If you know Denmark just to be one of the best countries in the world to lead a happy life in, trust me, you don’t know the half of it. Putting aside the fact that the Danes are some of the most remarkable architects, evident from the Sydney opera house, Denmark is, in fact, doing an excellent job with its balance sheet.
The nation, as most of the Nordic countries are, has been a tad bit exclusive, might I add superior, in their ways and from what I or anybody else can tell, they have worked delightfully.
As one of the first members of the Organisation for Economic Co-operation and Development (OECD), Denmark has successfully maintained unique yet brilliant economic policies and practices. As we scroll further down, we take a look at some of the strong suits and limitations of their economy.
One aspect of the economy that Denmark prides itself on is its 69.5% labour force participation rate (LFPR), as of 2019. Now, this statistic is especially significant here considering the fact that Denmark’s total population is a mere 58.1 lakh people.
Such a high LFPR comes on the back of exceptional female participation in the labour force and absolutely free higher education for each and every citizen.
The nation also boasts of something unheard of in the developing world of today- a current account surplus. Yes, you heard that right. In 2019, Denmark had imports of a total of $101 billion, compared to exports of $103 billion. Packaged medicaments, refined petroleum, and pig meat lead the charts of exports from Denmark.
On the other hand, cars and passenger and cargo ships were the most common imports in 2019. Most of Denmark’s trade (46.7%) is with Germany, Sweden, Netherlands, and China. An added benefit of a trade surplus is that it has aided the government to keep its debt to a mere 32% of GDP, drastically lower than countries like Germany and Switzerland.
Now, coming to the famous tax structure adopted by the government. Denmark is an example of the Nordic model, characterized by an internationally high tax level, and a correspondingly high level of government-provided services (e.g. health care, child care, and education services) and income transfers to various groups like retired or disabled people, unemployed persons, and students.
The current personal tax rate in the country is 55% (varying slightly with the level of income). The unadorned fact that people are willingly ready to give more than half of what they earn to the government speaks volumes of the ability of the government to provide worthwhile benefits and services to the taxpayers.
The reason behind the high level of support for the welfare state in Denmark is the awareness of the fact that the welfare model turns our collective wealth into well-being. “We are not paying taxes. We are investing in our society. We are purchasing quality of life”.
Well, something seems to be working because the country has consistently ranked in the top 5 in the world in the happiness index.
After having researched for days, fortunately, or unfortunately, I could not poke more than a few holes in the economic system of Denmark. Perhaps that speaks to the adeptness of the policymakers and practitioners.
So, one imminent predicament which the Danes face is high household debt. Owing to a lack of action on the matter over the past few years, the total household debt has grown to a massive 281% of disposable income. According to recent numbers, the net liquid wealth of the nation (overall) is negative too.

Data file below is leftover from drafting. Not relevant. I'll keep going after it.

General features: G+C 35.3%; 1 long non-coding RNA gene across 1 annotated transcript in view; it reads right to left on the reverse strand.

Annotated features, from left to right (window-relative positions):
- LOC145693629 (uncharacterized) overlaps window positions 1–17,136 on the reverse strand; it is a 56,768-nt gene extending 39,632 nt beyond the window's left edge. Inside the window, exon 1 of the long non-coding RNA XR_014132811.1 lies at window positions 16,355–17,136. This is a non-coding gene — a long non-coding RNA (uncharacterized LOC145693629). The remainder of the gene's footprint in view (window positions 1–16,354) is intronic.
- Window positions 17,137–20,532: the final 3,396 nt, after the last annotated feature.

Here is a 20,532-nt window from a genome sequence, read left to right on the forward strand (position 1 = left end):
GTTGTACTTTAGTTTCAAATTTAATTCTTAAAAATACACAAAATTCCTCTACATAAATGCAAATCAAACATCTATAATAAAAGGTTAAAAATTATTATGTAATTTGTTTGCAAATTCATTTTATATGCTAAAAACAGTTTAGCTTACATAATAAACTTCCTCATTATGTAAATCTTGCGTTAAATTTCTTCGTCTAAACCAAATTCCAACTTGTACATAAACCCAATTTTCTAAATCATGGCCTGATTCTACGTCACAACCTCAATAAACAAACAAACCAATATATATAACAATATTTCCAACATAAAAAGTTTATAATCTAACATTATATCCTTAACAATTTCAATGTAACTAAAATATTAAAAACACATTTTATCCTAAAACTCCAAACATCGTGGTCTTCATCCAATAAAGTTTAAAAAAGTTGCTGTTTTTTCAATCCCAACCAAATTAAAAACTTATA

This, in my opinion, is attributable to the high pensions that citizens rely upon when quitting the labour force. The expectation of pensions in old age eliminates the incentive to save and the numbers reflect so.
But the question remains, are pensions enough to compensate for high debt? Well, that entirely depends on the income of the individual as that determines the tax rate and money, in turn, translates into the pension.
Another conundrum, perhaps an interesting one, is the aging population of the country. Now, as you would remember me saying, the Danes pay high taxes to the government and the government provides its citizens with top-notch healthcare facilities free of cost.
Coupled with consistent pension and healthy living (along with virtually no pollution), in simple words, people don’t die (young). The ratio of the population aged 65 and over to the population aged 20-64 is projected to increase from 30% in 2012 to 43% in 2050.
This, inadvertently, forms a circle. Arguably the best healthcare policy in the world increase, exponentially, the happiness quotient of the people but proves to become a burden on the treasury department too!
While the growth in GDP in recent years has not been as dramatic as the country would’ve hoped, the numbers did indicate a positive trend up until the inception of the coronavirus related disruptions in the economy which tanked growth this year to as much as -10%.
The nation has, so far, been fortunate enough to avoid severe repercussions due to the pandemic, growth forecasts continue to be cautious in light of the manufacturing dip and danger of a second wave of the virus.
The approach adopted by the Danes sure is unique, however, simply put, it works. In my estimate, the Danes are not too ambitious and desire a peaceful and happy life, which fortunately for them, the government is providing exactly.
I believe that the policies currently laid out and the people in charge are the right ones and that Denmark is truly in good hands. From the way I see it, the nation is the embodiment of exclusivity and their model will continue to work until one day, it doesn’t.